I have made this recipe 3 times now and it has always been a hit. For those who haven’t tried this recipe, I discovered by using a thick skinned orange, such as a Cara Cara, that the rind does not disintegrate in the pot. I found the navel orange cooked down too much in the initial cooking stage (there was was nothing left of it after the boiling stage) and left a slightly bitter aftertaste after the final oven-frying process. I assume this was from the pith. The last time I made this I cooked a 7-pound pork, with plenty of fat, adjusted some of the other ingredients to accommodate a larger piece of meat and it turned out great.

    • Renee Schettler Rossi says:

      Hurrah! And many thanks for the nuanced orange tips and tactics and techniques, Cherie.

    • PG says:

      I removed the orange pieces and bay leaves from the dish prior to browning as the recipe says to do, so i did not have a problem with the orange getting burned. also, i squeezed the remaining half of orange over the pork prior to the browning stage for a little more orange flavor

  9. Christin S says:

    This recipe is fantastic. We didn’t have an orange so we quartered a lime and used it and it was amazing!

  10. Huck hickson says:

    Do you have a pressure cooker version?

    • Renee Schettler Rossi says:

      I’m sorry, Huck, we don’t. Not yet, anyways. Anyone out there have a pressure cooker and adapted this recipe for it?

  11. TaraB says:

    I made this recipe last night, the slow cooked way. Only, instead of using an electric slow cooker, I used a Wonderbag. The Wonderbag cooks with heat retention using insulation, not electricity. Makes me feel better since I’m not leaving an unattended appliance plugged in all day AND I’m knowing that my purchase also gives back (a family in Africa gets a Wonderbag whenever one is purchased). I boiled all the ingredients on the stove top for 25 minutes. Then I put a lid on the pot and transferred it to the bag, leaving it slow cooking for 9 hours, until I got home from work that evening. I took out the still-piping-hot, super-tender pork, pulled it apart, and crisped it up in a fry pan. We made our own hard tortilla shells, topped with cilantro, diced onions, and salsa. The only tweak I would make would be to either add some finely diced jalapeños or use a spicier salsa to give the dish some heat. But very delicious and super easy to make. Easy weeknight meal. I would definitely make it again.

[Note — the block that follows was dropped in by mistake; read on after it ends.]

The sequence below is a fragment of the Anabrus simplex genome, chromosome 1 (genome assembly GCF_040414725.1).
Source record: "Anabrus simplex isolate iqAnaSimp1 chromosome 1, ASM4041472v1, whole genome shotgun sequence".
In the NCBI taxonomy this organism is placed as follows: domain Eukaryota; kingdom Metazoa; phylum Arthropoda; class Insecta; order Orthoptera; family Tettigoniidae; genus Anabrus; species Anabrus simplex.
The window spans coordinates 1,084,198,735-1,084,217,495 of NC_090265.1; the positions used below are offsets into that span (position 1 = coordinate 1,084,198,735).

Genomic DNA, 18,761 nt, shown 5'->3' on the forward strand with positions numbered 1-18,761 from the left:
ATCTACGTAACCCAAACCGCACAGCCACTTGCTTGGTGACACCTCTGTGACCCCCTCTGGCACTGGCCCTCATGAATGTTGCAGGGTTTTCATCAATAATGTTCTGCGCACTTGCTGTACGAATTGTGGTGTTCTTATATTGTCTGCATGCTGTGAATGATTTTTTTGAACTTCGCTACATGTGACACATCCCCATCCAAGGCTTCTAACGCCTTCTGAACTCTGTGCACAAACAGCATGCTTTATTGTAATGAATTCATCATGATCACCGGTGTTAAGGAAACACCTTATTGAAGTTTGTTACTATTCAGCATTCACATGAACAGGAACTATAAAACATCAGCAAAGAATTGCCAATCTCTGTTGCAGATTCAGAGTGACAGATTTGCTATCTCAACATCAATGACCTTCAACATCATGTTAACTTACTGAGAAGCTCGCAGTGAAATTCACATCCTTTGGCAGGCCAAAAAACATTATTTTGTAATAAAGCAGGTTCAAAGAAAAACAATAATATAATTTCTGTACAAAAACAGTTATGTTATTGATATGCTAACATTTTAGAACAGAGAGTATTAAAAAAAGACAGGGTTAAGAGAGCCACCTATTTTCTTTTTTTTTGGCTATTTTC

• Renee Schettler Rossi says:

      TaraB, I’m thrilled this worked out so well for you, and intrigued by this Wonderbag! Am researching…but in the meantime, many thanks for taking the time to let us know how swell this turned out for you.

  12. susan says:

    Okay with the “Sweet Baby Jesus” had me! I will be making for Superbowl 2014 – sure it will be a hit!!!

  13. Maria Miller says:

    I used my 8-qt. Fagor Duo pressure cooker for this. I rubbed the meat with cumin, oregano, salt and chipotle powder before adding the rest of ingredients. I used half water and half homemade beef stock (also made in the pc) and brought everything to a boil to skim it first before sealing the lid and bringing to pressure. Cooked at 15psi for 1 hour then turned the heat off and let the pressure drop naturally while I prepared the pico de gallo and warmed the tortillas. The pork was fall apart tender and easy to break down into “carnitas” (little meats). Then I discarded the onion, orange, etc. from liquid in the pc and reduced it down to about a cup and poured this intensified glaze over the meat in a bowl and tossed all together before spreading on a sheet pan. Placed it under the broiler on the lowest rack position for about 10 min. until edges began to crisp. Served with soft warm corn tortillas, pico de gallo, soft pickled jalapenos and carrots, avocados and limes with sides of red rice and whole pinto frijoles (also cooked in the pc) and ice cold Dos Equis – Delicious!

    • David Leite says:

      You have officially made me hungry, Maria, and it’s only 5PM!